"It’s hard to read Feiffer’s performance, but it’s nearly impossible to read her character. Linklater, for his part, skillfully deploys his usual warmhearted charm in service of this charmingly nefarious character. Trip Cullman’s forthright direction allows the mysteries of this story to unfold efficiently, even if they’re never quite resolved...'Pain' is informed by developments in Feiffer’s life. She’s clearly working through all of that in this play. She hasn’t worked it through far enough... Full Review

New York Stage Review

"An intriguing, fulfilling sketch of a fantasy...It is perhaps not the world’s most original observation. But portrayed within the bounds of this relationship, by these fine actors on this crucible of a set and under Joe Mantello’s expertly controlled direction, it is deeply provocative...It’s a slim, impressionistic portrait. But it’s just enough. With this production, these actors, this marriage, a little bit is a lot." Full Review

The Cake
Midtown W
New York Stage Review

"'The Cake', which initially seems a goofy confection, turns out to be a thoughtful examination of changing cultural mores...Rupp brings charm, daffiness, and heart to her character. And it’s refreshing to see a culture-war depiction that presents all its combatants as good-hearted and struggling...But even with its flaws, this play works, on the strength of its sympathetic takes and Brunstetter’s sharp script. T'he Cake', as it turns out, is sweet." Full Review

New York Stage Review

"There’s a lot to smile at in this wonderful production...As gimmicks go, 'Fiddler' in Yiddish has a pretty good one...But this 'Fiddler' succeeds fully on its own merits. Grey’s interpretation of the classic is simple and moving, and he has assembled a fine cast of Yiddish-speaking (and Broadway-level-singing) performers...The Yiddish language places the piece even more firmly than usual in a specific place and time." Full Review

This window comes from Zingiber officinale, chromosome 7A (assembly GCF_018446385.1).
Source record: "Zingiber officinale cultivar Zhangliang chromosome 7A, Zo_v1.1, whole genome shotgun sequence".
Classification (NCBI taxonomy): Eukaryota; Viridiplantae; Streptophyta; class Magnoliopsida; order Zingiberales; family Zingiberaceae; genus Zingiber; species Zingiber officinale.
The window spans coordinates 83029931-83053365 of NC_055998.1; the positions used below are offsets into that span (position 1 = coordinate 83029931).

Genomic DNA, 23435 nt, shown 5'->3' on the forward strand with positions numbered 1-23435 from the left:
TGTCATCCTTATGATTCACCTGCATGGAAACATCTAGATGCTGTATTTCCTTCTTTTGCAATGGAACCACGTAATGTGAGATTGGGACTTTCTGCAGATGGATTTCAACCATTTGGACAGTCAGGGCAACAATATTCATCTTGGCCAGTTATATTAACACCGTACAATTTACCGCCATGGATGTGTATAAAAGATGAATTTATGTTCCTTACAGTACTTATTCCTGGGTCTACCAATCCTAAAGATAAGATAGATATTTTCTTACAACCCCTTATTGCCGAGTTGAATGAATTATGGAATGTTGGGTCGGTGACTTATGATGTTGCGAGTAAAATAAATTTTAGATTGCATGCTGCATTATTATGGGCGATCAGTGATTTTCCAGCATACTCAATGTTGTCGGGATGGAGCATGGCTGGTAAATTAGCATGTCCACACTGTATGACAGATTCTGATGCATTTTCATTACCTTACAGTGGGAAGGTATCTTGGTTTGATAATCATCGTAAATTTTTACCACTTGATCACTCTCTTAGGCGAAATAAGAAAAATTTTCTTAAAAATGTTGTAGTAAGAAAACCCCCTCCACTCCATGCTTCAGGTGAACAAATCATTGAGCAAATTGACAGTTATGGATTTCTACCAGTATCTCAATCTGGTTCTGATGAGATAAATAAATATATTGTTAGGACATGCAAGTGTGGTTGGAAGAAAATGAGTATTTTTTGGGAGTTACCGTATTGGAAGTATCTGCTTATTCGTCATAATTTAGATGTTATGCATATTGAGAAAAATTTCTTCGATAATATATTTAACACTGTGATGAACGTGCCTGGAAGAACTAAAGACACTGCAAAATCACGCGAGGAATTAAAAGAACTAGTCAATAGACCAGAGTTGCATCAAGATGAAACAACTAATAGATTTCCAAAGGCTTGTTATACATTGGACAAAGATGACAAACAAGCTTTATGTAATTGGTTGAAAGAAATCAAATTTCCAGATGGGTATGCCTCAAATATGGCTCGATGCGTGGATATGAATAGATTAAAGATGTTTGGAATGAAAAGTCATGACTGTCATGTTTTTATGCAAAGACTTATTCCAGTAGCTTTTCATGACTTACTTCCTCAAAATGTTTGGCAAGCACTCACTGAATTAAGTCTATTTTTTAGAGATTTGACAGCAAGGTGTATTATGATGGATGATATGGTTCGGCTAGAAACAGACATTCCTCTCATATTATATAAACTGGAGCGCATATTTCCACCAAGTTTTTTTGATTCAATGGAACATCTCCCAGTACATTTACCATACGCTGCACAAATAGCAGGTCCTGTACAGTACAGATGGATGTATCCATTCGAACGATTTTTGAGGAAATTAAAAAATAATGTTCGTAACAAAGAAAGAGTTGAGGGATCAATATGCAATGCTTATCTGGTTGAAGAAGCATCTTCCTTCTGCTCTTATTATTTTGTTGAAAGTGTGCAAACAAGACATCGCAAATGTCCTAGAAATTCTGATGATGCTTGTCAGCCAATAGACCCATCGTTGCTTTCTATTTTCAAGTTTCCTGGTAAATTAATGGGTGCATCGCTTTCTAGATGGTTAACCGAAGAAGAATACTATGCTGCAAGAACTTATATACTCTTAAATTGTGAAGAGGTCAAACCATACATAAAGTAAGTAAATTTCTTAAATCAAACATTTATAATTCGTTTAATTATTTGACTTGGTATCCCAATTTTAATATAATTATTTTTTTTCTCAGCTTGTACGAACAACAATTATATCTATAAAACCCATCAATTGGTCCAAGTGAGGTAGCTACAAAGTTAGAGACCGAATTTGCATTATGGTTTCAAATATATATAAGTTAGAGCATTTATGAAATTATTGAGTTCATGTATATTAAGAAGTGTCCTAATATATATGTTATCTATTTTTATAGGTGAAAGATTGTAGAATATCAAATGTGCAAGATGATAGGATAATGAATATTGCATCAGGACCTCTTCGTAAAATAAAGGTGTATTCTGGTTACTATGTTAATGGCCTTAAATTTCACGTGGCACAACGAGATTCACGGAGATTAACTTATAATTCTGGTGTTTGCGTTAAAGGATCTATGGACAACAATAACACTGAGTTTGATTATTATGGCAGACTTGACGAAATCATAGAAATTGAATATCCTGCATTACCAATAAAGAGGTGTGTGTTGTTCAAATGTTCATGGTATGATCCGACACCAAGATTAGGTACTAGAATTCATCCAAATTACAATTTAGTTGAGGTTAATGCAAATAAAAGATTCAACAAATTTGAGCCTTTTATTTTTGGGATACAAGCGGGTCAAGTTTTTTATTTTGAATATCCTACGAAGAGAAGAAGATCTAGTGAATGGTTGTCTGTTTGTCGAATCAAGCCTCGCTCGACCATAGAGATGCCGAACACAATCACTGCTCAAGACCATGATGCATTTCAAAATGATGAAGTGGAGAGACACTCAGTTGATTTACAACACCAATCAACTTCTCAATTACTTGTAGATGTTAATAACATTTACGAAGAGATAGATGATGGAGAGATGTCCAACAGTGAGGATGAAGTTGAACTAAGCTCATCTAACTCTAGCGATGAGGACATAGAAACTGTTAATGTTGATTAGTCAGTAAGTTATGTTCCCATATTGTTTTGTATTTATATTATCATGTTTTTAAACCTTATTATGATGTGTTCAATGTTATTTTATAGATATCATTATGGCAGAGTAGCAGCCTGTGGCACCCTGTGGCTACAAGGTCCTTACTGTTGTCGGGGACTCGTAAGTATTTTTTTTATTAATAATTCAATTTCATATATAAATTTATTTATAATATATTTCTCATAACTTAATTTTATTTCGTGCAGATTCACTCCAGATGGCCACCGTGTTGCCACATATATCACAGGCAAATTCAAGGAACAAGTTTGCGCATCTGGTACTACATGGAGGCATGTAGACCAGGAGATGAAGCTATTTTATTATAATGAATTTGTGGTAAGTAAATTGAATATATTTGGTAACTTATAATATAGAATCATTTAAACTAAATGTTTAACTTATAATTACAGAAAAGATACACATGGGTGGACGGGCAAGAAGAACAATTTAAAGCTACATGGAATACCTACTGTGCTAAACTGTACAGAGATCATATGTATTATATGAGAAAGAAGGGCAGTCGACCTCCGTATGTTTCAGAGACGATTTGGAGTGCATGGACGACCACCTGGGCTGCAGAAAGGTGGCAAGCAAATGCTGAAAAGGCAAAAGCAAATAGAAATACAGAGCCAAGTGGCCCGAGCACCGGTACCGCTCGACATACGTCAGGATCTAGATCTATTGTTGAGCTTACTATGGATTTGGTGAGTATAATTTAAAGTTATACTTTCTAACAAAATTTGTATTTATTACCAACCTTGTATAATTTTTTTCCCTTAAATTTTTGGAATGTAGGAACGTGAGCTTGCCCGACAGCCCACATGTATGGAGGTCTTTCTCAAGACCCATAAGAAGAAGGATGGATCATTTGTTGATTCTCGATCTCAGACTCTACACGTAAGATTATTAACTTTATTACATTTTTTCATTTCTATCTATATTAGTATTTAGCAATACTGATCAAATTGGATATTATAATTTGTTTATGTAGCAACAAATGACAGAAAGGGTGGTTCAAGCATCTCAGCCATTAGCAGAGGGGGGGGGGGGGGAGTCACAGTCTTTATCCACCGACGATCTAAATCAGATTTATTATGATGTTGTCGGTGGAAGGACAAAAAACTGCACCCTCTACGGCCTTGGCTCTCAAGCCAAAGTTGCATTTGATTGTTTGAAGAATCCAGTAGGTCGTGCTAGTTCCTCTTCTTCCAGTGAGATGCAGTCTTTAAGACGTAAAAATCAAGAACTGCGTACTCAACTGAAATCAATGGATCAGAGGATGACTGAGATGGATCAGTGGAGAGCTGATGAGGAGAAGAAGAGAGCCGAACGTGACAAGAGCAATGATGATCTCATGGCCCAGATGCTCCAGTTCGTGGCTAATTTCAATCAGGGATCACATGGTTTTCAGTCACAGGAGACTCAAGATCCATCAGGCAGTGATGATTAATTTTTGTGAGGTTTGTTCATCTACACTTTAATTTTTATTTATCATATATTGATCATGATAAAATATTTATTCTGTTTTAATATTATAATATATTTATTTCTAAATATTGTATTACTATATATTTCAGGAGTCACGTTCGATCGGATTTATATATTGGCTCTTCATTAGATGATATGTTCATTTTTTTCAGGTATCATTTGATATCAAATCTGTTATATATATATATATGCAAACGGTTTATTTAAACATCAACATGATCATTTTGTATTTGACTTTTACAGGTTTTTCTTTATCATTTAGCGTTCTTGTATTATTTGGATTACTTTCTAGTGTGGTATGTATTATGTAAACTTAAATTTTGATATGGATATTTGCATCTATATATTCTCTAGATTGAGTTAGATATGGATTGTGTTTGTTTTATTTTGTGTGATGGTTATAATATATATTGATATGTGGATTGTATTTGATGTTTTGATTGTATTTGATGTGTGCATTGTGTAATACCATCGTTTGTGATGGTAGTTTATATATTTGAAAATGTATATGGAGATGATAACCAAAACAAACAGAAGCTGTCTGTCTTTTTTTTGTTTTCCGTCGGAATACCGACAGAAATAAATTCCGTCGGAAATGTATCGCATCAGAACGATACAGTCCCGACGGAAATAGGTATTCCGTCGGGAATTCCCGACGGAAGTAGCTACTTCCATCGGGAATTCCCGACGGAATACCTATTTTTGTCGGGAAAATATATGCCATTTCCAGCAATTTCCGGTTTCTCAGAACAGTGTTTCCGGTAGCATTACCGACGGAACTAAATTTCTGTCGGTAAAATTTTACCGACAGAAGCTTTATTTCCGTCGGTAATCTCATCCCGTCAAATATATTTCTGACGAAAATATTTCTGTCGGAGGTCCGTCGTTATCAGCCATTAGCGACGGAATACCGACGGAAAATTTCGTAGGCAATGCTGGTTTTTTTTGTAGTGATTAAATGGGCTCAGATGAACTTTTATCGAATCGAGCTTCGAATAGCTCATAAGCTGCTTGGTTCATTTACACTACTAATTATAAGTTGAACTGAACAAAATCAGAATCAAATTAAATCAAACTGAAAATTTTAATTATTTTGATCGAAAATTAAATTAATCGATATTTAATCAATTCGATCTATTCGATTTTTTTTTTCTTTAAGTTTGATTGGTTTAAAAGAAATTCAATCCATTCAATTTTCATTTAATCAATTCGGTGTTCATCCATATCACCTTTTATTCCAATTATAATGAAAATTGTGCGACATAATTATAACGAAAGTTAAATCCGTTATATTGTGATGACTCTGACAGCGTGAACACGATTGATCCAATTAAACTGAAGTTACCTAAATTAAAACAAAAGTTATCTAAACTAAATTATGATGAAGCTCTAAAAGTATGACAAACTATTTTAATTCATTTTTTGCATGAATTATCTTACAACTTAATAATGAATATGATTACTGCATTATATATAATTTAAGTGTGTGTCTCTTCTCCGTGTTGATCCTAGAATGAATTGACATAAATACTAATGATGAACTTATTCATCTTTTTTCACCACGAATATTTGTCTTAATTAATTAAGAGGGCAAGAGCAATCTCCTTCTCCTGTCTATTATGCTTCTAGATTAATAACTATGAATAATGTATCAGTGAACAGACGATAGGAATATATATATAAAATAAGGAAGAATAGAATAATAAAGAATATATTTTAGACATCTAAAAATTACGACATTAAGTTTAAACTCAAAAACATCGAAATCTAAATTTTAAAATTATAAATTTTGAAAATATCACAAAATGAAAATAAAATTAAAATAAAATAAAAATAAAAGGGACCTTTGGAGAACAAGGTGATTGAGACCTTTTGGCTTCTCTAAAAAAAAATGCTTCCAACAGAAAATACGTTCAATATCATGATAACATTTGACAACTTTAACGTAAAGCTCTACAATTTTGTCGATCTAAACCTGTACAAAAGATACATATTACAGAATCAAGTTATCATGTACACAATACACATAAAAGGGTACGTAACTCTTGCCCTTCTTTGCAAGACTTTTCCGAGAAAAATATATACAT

Sea Wall/A Life
East Village
New York Stage Review

"The two halves are tightly intertwined, but what makes them especially interesting is that while they are exercises in personal storytelling they are not actually personal, and though they paired they are not linked by a common voice...Masterfully constructed and beautifully performed, but it is as a meticulously constructed simulacrum of truth and revelation that it is perhaps most perfectly suited for our alternative-realities time...Both stories are sad, revelatory, and quite deeply movin... Full Review

New York Stage Review

“The verdict is: Whatever...The project certainly seemed like a good idea...What’s on stage...Is a pretty good argument for why not. Heckerling seems far too close to her original material, and far too unfamiliar with what makes a ’90s spoof work in 2018...That’s not to say it’s all bad...Cameron’s dynamite...The script...never achieves any lift...Worse are the songs...The lyrics are awful...Ultimately, 'Clueless'...can’t help feeling like a let’s-put-on-a-show college pageant." Full Review

Wild Goose Dreams
East Village
New York Stage Review

“This new play centers on two lonely South Koreans and attempts to song-and-dance-ify the internet itself. The different pieces, each powerful on its own, yields a result that manages to be sometimes intriguing, occasionally heartbreaking, and not a little soporific...When ’Wild Goose Dreams’ is best is when it’s examining...the faults in a seemingly happily neon-lit culture...For the purposes of this story, the distractions of the internet are just a distraction.” Full Review